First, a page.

Sainsbury's has vowed to generate nearly half of its total sales from beyond food by 2020, as it attempts to grab sales from Asda and the market leader Tesco by increasing its revenues from general merchandise, online and retailing services.
The UK's third-biggest grocer yesterday unveiled its plans for the next decade, which include opening shops overseas, as it delivered a 9 per cent rise in full-year pre-tax profits.
Sainsbury's said that 125,000 of its staff, including board members, would share a bonus pot of £60m, but this was down from a record £80m last year, with the grocer blaming "stretching" performance targets in 2010-11.
The 934-store supermarket said that only 25 per cent of its total sales currently came from outside of food, but by 2020 this would grow to 45 per cent. This will be driven by Sainsbury's growing its non-food, online offer and services, such as banking and travel exchange bureaux, as well as launching operations overseas and adding new digital channels and food services.
Justin King, the chief executive of Sainsbury's since 2004, described these new business opportunities as "twinkles in our eyes" and insisted they would not be derailed by this week's announcment that Darren Shapland, its group development director, will step down at the annual meeting on 13 July.
A key opportunity that Mr Shapland had been overseeing was the potential launch of Sainsbury's in China, where it already has a team on the ground. While Mr King refused to be drawn on China, he said more broadly: "All of our development plans remain unchanged by Darren's departure. We are not going to miss a beat."
Luke Jensen, who is currently Sainsbury's managing director for non-food products, is to take over the role of group development director.
For the year to 19 March, Sainsbury's grew its underlying pre-tax profits by 9 per cent to £665m compared with the year before, which was marginally ahead of City forecasts of £659m. In an industry characterised by wafer-thin margins, the grocer's crucial operating profit margin rose 14 basis points to 3.5 per cent, although this still lags Tesco's 6.14 per cent in the UK and Morrisons' 5.5 per cent.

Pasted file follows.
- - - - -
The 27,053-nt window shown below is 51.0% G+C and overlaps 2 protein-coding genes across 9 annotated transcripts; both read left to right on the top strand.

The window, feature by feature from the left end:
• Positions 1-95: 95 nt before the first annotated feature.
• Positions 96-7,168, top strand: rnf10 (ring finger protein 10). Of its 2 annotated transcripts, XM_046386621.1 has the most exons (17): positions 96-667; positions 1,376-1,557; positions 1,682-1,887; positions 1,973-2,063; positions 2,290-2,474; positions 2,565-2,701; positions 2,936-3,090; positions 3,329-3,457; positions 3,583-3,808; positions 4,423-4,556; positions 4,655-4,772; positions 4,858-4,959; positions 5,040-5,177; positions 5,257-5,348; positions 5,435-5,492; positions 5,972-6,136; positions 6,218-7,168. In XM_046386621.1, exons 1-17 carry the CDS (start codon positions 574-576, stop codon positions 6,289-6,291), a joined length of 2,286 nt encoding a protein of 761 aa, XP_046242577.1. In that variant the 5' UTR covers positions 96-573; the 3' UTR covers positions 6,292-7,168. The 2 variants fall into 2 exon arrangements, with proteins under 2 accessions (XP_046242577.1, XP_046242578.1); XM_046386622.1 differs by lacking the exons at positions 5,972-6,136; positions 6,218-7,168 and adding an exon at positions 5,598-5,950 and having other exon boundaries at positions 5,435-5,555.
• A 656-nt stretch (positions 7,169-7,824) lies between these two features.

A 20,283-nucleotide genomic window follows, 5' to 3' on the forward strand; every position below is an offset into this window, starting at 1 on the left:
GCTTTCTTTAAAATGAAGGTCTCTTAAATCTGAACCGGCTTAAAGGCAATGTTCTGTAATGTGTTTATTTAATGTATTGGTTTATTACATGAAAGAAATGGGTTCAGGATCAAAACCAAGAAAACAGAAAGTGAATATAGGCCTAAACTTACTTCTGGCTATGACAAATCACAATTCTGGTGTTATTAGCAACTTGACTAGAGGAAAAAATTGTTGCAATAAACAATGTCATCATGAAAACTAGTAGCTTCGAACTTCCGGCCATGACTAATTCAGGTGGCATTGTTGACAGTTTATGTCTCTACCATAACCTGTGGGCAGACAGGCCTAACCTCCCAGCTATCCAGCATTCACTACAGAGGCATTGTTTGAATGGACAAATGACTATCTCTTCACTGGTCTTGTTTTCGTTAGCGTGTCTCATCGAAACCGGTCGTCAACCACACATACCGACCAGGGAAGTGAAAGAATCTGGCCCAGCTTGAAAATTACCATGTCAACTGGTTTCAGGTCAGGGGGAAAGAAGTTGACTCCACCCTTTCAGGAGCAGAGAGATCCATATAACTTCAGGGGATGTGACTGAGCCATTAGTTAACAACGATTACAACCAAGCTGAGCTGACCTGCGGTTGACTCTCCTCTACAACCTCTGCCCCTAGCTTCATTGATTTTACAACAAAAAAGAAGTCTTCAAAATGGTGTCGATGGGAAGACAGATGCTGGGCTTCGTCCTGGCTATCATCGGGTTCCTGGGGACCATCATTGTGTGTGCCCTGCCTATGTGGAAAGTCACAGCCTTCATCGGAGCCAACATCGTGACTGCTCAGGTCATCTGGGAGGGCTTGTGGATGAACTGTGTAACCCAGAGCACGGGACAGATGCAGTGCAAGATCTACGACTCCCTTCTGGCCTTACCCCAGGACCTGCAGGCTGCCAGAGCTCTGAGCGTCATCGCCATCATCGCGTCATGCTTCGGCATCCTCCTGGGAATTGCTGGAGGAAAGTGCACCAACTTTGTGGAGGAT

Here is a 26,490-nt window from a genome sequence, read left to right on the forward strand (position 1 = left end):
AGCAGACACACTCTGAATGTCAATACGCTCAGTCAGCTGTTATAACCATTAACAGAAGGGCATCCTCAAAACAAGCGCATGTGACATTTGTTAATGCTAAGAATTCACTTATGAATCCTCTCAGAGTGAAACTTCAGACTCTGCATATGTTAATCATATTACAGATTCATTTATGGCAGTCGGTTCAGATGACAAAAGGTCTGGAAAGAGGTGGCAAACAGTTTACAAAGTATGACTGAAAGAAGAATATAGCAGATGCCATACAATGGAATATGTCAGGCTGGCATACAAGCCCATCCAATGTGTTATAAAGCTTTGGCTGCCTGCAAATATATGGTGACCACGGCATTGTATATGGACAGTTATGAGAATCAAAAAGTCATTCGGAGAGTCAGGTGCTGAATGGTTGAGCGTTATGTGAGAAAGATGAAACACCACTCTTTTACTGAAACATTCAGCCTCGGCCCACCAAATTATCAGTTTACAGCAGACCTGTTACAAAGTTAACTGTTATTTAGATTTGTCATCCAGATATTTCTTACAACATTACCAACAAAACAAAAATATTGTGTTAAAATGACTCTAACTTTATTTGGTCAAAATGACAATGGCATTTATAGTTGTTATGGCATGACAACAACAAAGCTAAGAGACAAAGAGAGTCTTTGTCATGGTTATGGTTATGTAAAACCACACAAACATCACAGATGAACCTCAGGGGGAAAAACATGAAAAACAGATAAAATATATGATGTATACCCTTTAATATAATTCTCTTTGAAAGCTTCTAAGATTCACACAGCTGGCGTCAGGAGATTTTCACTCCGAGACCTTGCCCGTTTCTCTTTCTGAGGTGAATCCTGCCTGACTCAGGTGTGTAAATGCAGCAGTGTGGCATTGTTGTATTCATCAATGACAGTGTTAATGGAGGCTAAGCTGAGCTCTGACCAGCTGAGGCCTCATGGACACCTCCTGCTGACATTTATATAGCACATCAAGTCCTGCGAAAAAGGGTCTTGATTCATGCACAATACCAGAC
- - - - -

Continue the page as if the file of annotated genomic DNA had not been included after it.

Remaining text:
Sainsbury's total sales rose by 7.1 per cent to £22.94bn. The grocer was boosted as its customer numbers rose to a record of 21 million transaction a week, up 1 million. Its underlying sales, excluding fuel and VAT, rose by 1.5 per cent over the year, although its growth rate slowed markedly between a strong third quarter and weak fourth one.
Sainsbury's said its non-food sales were growing at more than three times the rate of food and that it expected to devote 40 per cent of its new space, notably store extensions, to general merchandise products. The grocer – the UK's third biggest fashion retailer by sales volumes – has signed up Gok Wan, the fashion designer known for his How to Look Good Naked TV series. He will launch a clothing collection for Sainsbury's Tu brand this year.
Sainsbury's opened 1.5m sq ft of new space, covering new stores and extensions, in 2010-11 and expects to continue this momentum this year, including opening between one and two of its convenience stores each week. Mr King said the sales boost enjoyed by the retail sector from the balmy weather, Easter bank holidays and royal wedding in April did not change the fact that consumer confidence was at an "all-time low", with high petrol prices having the biggest impact on spending. Sainsbury's is to raise its full-year dividend by 6.3 per cent to 15.1p.